So why publish or blog this recipe? Well because it is a really solid recipe and I want to talk about technique. In other words even if you already have an onion soup in your repertoire and have no intention of ever making a different one maybe you might pick up a little tidbit of information that you might want to apply to your already fantastic recipe.
There is nothing complicated about this recipe so if you have never made French onion and think you might want to, well, here ya go.
I did use rendered bacon fat in the recipe and here is why. I wanted to replicate some of the richness that I find in the ramen noodles recipe from the Momofuku cookbook. The smokey onion-y goodness of the fat is unbeatable. If you take offense to bacon fat then oil or butter would work just fine.
I use fontina cheese here. It is not the traditional comte or gruyere. Use what you like. I like all three but one is easier on the pocket book but that is your call.
Check your broiler and make sure it works before you start the recipe.
Makes 6 servings
1 1/2 tablespoon bacon grease, butter or vegetable oil
7 cups yellow onions, trimmed and cut into 1/4 inch slices
1/4 cup garlic, peeled, trimmed and sliced thinly
1 cup red wine
4 cups richly flavored stock
1 tablespoon dried thyme
kosher salt and fresh ground pepper
1/2 pound Fontina, grated
4 to 6 toast rounds, or as I did, I griddled an English muffin half in rendered pork fat
1. Place one of your soup crocks on a sheet tray and put it in the oven. Try to adjust the oven rack so the top of the crock is about 5 to 8 inches from the broiler. Remove the tray.
2. Place a heavy bottomed large pot, the wider the pot the better the onions will cook, over medium heat and add the fat.
3. Once the fat has melted add the onions. Season them with about a 1/2 teaspoon of salt and, I like lots, fresh ground black pepper.
4. Walk away from the pan and do something else in the kitchen. Don’t stir them until all the onions have wilted down. The more you stir them the longer they will take to color. Don’t up the heat either you don’t want them seared brown but gently browned. So if your pan is not so heavy bottomed you may need to turn the heat down. Cooking the onions to the right color and consistency will take at least a half hour maybe even an hour. Drink a glass of wine, listen to some music and call it happy hour. Get your zen on and be the turtle, slow and steady. The hare’s onion soup sucks don’t go there.
5. Cook the onions until they soften, have gone from amber to brown and you notice brown bits of onion on the bottom of the pan. Those brown bits are flavor be careful not to burn them, turn the heat down if you need to. Add the garlic and thyme and cook until the garlic becomes fragrant. About a minute.
6. Add the cup of wine to deglaze the pan and reduce it by half.
7. Add the stock and bring the pot to a boil. You can turn up the heat if you need but then reduce the heat and simmer the soup to bring all the flavors together, twenty minutes or so.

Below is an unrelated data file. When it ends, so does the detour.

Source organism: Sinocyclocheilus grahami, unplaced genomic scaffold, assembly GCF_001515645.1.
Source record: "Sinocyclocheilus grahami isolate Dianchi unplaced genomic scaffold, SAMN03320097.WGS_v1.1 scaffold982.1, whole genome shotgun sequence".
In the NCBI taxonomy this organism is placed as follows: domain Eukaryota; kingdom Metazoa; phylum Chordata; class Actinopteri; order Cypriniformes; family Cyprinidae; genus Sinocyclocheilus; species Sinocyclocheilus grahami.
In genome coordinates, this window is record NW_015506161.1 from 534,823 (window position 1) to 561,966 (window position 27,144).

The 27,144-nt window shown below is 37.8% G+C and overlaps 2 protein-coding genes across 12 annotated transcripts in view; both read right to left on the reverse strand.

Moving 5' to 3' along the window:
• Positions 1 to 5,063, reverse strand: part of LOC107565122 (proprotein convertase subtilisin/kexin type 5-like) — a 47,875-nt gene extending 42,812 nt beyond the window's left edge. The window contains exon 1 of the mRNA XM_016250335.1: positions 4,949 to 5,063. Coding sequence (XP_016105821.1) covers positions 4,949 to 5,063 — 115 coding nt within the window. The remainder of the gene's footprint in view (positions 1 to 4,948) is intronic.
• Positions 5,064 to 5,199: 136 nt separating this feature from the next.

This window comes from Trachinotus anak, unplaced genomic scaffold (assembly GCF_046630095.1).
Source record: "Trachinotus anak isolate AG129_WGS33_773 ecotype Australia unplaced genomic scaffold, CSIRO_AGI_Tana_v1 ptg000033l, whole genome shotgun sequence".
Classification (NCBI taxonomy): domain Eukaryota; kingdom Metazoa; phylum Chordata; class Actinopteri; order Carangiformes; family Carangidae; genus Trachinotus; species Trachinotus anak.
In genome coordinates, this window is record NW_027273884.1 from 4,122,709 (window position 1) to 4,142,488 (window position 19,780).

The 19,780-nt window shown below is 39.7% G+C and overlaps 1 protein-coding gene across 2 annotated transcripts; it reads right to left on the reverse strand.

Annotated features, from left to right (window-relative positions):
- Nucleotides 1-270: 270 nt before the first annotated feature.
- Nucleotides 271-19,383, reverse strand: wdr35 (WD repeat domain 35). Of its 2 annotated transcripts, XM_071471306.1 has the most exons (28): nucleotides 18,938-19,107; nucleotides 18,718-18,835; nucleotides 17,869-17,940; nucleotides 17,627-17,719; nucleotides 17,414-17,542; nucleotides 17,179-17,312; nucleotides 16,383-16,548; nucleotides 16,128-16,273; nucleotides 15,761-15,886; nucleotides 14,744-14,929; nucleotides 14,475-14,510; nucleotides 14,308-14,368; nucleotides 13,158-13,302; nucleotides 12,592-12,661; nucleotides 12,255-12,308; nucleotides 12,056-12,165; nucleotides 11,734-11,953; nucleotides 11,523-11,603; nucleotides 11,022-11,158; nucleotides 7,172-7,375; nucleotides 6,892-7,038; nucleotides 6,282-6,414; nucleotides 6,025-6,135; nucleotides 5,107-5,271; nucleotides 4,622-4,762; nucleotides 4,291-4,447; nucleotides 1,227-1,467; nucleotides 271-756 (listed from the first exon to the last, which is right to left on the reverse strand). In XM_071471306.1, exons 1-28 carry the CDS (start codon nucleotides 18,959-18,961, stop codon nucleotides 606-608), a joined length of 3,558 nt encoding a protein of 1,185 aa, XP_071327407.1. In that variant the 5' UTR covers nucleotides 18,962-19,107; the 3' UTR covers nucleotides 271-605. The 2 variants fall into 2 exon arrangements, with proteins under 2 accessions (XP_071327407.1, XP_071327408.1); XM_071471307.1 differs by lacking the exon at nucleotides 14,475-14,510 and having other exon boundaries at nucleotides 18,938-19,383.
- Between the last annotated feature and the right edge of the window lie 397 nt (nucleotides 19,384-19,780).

8. Grab a tasting spoon and take a taste. Adjust the seasoning as necessary.
9. Preheat your broiler. Bowl up the number of bowls you need. Place them on a sheet tray. It is much easier to grab one tray then to try to grab 4 or 6 crocks with gooey cheese on top. Get the sheet tray out.
10. Top each crock with a toast round or English muffin, then pile on the cheese and bake under the broiler till everything is gooey and golden brown. Remove them from the oven and wait at least 5 minutes before digging in- these things are thermonuclear.
The difference between Edna Lewis’ book The Taste of Country Cooking and countless other cookbooks is she truly celebrates food. Not only is it a celebration but it is the gospel of farm to table eating, a hymn of fresh, great tasting, whole food that should be sung loudly as the new testament of eating seasonally. In short, it just might save your soul and at the very least it is extremely soul satisfying.
What drew me in the first time I opened the book was a breakfast menu that simply read Fall Breakfast and the second item listed in the menu was smothered rabbit. As if this wasn’t enough the first time I made Miss Lewis’s pear preserves I became teary eyed because it reminded me of the taste of a long-forgotten-that-was-now-brought-to-mind memory of my grandmother and the pear preserves she made.
When you realize this was published in 1976 it becomes apparent this is a last bastion to how rural America once ate. It isn’t the French influenced food made in a California restaurant kitchen that now stands as the talisman of sustainable eating, but rather, it is 100% American food made with ingredients had on hand and in season. It was written at a time when women wanted out of the kitchen instead of in and the burger joint was still a treat but unfortunately fast becoming a standard.
The book is not a retrospective of days past and food that is dated by out of style trends but it is a classic that is as current and in touch today, maybe even more so, as it was when written.
Miss Lewis does nothing short of pen a rural American classic that treats food with respect and knowledge of how to use the ingredients at hand and get the most out of them. There is nothing fussy about her food and there needn’t be because its simplicity and freshness is what makes it delicious.
In short if you care about sustainable local food you should get yourself a copy. It will fast become your how to manual.
This recipe is based loosely on Miss Lewis’s fried chicken recipe.
Bacon Fried Rabbit
2 fryer rabbits, cut into 6 to 8 pieces
1 piece of slab bacon, cut about 1/4 inch thick
2 cups flour, seasoned with 2 teaspoons black pepper, 1 teaspoon each of thyme and paprika, and 1 teaspoon of salt
1. Season the rabbit with salt and set it aside to let the salt dissolve into the meat.
2. In a large cast iron Dutch oven add enough oil to come up the side by no more than a third. Add the bacon.
3. Turn the heat to medium high and place your fry thermometer into the oil. Place the seasoned flour into a plastic bag with the rabbit. Toss the rabbit around to give it a good coating. Remove the pieces from the flour and let them soak a in the buttermilk. Remove each piece and let the excess drip off. Put the pieces back into the flour for their final coat. Don’t do this to far in advance or the coating gets brittle when fried.
4. When the temperature gets to 350F˚ remove the bacon if it is crispy and start frying the rabbit until golden brown and delicious. If you need to do this in batches do. Don’t over crowd the pot or you will have a greasy mess. So to do this heat the oven to 250˚F. As the rabbit pieces come out of the grease place them on a sheet tray fitted with a wire rack and keep them in the oven till all are done.